By mid-2006 it had become clear that the subprime mortgage market was in freefall. Home buyers with subprime mortgages were now defaulting on payments at record rates and foreclosures were beginning to rise. By late summer 2007 it was estimated that there would be two to three million potential foreclosures over the next few years. The value of subprime mortgages quickly plummeted and with them many of those CDOs in which they were imbedded. The subprime mortgage market virtually shut down. It was not possible to accurately estimate the magnitude of the losses from the subprimes since they were sliced and distributed within different CDO offerings. And if the losses for the subprime elements in CDOs could not be accurately valued, the CDOs could not be accurately valued. Nor could the asset backed commercial paper often bundled with the CDOs. And so on.
The typical response of investors in such situations is to ask how much their investments were under water. When they cannot be accurately told, their next response is often “sell my investment and give me the cash remaining.” But with no markets for subprimes by late 2007 their remaining value was impossible to estimate. No sales meant no price meant no possible valuation estimate and in turn no cash out. Investors, like the banks and their SIVs, were locked together in many cases in a death spiral, unable to bail out and destined to ride the doomed vehicle into the ground.
By late 2007 various estimates place the value of expected losses from the subprime market collapse from Goldman Sachs’s low of $211 billion and the OECD’s estimate of $300 billion to estimated losses— based on the ABX Index, the official measure of subprime mortgage securities’ value—at approximately $400 billion. In stark contrast to these estimates the losses admitted by the major banks as of year end 2007 amounted to only a paltry $60 billion. More, indeed, much more in terms of bank losses and bank write-downs are yet to come in 2008.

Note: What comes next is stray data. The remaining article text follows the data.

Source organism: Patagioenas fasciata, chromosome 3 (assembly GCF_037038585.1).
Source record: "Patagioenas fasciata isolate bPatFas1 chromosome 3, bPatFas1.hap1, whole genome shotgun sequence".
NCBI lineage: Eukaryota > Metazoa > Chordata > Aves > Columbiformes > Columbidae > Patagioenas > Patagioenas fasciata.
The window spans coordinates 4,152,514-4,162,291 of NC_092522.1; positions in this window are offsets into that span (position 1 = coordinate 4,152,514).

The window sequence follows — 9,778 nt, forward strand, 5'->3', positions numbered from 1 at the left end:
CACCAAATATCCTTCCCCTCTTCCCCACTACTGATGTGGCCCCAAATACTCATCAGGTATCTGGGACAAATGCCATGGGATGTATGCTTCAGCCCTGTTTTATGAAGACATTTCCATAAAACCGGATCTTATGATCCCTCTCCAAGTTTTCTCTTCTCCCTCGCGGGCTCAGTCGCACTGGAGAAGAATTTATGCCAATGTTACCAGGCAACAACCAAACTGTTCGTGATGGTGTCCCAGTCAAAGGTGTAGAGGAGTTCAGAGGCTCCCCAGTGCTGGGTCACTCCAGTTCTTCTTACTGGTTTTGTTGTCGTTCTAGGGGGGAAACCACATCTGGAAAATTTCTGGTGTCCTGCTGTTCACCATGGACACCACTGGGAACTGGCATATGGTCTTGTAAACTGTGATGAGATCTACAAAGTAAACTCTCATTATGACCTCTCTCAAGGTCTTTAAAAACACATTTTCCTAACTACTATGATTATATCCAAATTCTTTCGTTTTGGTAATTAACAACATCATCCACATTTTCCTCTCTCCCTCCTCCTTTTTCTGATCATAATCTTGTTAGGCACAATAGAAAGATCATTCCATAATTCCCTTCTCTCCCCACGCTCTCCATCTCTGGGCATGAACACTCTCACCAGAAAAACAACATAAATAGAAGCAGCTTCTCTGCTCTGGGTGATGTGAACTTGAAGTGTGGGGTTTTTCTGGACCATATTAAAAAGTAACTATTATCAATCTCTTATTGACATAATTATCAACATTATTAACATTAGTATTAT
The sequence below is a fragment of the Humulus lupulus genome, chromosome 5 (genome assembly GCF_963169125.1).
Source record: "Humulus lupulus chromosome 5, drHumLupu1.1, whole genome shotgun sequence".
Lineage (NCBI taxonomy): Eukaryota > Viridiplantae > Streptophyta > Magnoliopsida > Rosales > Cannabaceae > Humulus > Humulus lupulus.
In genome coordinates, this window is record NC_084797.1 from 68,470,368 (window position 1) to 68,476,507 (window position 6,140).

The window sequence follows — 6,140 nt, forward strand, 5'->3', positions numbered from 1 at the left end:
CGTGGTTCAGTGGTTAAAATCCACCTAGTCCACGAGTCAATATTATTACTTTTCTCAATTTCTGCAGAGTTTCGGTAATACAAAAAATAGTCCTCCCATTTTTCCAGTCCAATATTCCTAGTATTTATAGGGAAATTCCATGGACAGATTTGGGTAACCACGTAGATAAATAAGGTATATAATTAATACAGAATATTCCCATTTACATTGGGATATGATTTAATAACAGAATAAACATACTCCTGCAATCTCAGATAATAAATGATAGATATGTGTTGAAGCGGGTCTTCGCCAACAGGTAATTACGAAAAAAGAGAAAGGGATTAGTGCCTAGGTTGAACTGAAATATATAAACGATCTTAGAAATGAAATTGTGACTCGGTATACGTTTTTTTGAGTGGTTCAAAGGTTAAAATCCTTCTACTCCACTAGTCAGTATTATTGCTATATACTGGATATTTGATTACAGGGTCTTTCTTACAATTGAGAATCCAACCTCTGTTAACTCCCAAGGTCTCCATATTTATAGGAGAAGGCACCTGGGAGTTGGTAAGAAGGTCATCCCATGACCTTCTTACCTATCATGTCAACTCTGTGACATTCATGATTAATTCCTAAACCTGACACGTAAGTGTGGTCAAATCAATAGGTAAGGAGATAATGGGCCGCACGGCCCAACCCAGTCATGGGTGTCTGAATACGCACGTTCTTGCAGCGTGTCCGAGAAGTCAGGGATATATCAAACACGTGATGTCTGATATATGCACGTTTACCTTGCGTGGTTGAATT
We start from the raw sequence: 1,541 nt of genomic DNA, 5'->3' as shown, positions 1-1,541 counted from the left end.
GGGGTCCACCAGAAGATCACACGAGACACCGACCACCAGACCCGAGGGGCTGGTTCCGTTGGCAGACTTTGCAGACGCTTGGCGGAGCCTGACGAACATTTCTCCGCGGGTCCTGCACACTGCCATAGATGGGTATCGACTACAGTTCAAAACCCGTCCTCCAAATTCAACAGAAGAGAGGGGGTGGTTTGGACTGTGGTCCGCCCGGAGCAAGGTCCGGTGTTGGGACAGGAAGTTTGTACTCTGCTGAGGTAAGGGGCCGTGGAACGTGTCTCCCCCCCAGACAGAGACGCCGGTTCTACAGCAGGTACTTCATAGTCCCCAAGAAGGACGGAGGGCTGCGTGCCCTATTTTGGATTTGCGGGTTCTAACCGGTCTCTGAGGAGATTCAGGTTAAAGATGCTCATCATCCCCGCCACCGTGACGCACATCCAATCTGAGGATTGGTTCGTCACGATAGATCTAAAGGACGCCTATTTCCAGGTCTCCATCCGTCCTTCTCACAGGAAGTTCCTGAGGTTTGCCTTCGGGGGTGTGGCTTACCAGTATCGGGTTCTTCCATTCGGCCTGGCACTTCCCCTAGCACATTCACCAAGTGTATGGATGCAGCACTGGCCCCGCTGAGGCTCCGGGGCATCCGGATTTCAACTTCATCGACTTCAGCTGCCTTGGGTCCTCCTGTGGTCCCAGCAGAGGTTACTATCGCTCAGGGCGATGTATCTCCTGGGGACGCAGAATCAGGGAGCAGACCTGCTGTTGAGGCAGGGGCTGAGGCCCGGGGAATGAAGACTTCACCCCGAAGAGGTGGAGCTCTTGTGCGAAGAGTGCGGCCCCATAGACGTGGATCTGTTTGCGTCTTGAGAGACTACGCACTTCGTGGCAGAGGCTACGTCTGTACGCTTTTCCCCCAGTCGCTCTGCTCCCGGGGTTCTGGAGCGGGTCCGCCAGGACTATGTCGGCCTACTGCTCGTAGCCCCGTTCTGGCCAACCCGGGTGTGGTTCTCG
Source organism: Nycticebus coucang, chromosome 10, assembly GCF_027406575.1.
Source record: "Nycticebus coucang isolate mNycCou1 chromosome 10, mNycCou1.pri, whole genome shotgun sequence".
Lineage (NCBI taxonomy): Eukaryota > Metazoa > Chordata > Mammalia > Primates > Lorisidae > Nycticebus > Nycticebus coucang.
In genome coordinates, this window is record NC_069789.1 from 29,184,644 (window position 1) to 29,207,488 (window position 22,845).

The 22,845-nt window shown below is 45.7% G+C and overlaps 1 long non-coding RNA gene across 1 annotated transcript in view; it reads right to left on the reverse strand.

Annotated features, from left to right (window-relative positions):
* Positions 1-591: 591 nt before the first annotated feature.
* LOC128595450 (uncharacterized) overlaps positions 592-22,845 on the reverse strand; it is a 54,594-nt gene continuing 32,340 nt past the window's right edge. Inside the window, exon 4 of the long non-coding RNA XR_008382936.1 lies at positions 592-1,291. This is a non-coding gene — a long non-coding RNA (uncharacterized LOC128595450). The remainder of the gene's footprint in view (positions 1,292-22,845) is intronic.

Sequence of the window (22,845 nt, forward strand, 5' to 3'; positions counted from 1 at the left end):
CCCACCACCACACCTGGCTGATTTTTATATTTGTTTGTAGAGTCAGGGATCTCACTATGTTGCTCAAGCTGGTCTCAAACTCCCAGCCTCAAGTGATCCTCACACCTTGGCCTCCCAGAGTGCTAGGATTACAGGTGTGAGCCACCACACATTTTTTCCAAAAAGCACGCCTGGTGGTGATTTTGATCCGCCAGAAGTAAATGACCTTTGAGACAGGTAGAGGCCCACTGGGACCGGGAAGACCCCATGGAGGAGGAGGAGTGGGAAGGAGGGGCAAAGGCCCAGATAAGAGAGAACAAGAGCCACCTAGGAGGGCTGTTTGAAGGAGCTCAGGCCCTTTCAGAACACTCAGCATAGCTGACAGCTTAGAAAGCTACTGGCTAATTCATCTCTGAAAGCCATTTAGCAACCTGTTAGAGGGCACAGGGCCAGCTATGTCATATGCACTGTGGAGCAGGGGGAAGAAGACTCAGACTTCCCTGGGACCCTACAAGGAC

But subprime losses and write-downs on bank balance sheets were only part of the bigger picture.
Spreading the Subprime-CDO Pain
The estimated total volume of all CDOs worldwide (not all of which have subprime mortgages bundled with them) is, according to the OECD, approximately $3 trillion in total value. Approximately half that total is held by hedge funds, a fourth by banks, and the remaining exposure by asset managers and insurers.
As noted, many of CDOs also bundled commercial paper—sometimes with subprimes and often without. But asset backed commercial paper appears equally at risk as subprime mortgages and the consequences of its collapsed are yet to be fully realized.
Like the subprime mortgage market, the ABCP market experienced a sharp run up between 2003-07 in conjunction with the acceleration of CDOs and other derivatives. Many companies in trouble financially and unable to raise capital to continue turned to the ABCP to issue commercial paper on their remaining real assets to raise cash for operations or investment purposes. Much of their risky commercial paper was bundled with CDOs. But like the subprime market, the ABCP market has virtually shut down as well since the advent of the financial crisis in late summer 2007. The ABCP market in the U.S. peaked at $1.2 trillion in August 2007 and had fallen to $700 billion by year end. By June 2008 an additional $300 billion is projected to come due. That’s another $300 billion banks may have to provide for on their balance sheets, in addition to the $400 billion in additional subprimes coming due. In Europe the commercial paper market is also declining rapidly, having fallen 44 percent by October 2007 to $172 billion from a May peak of $308 billion.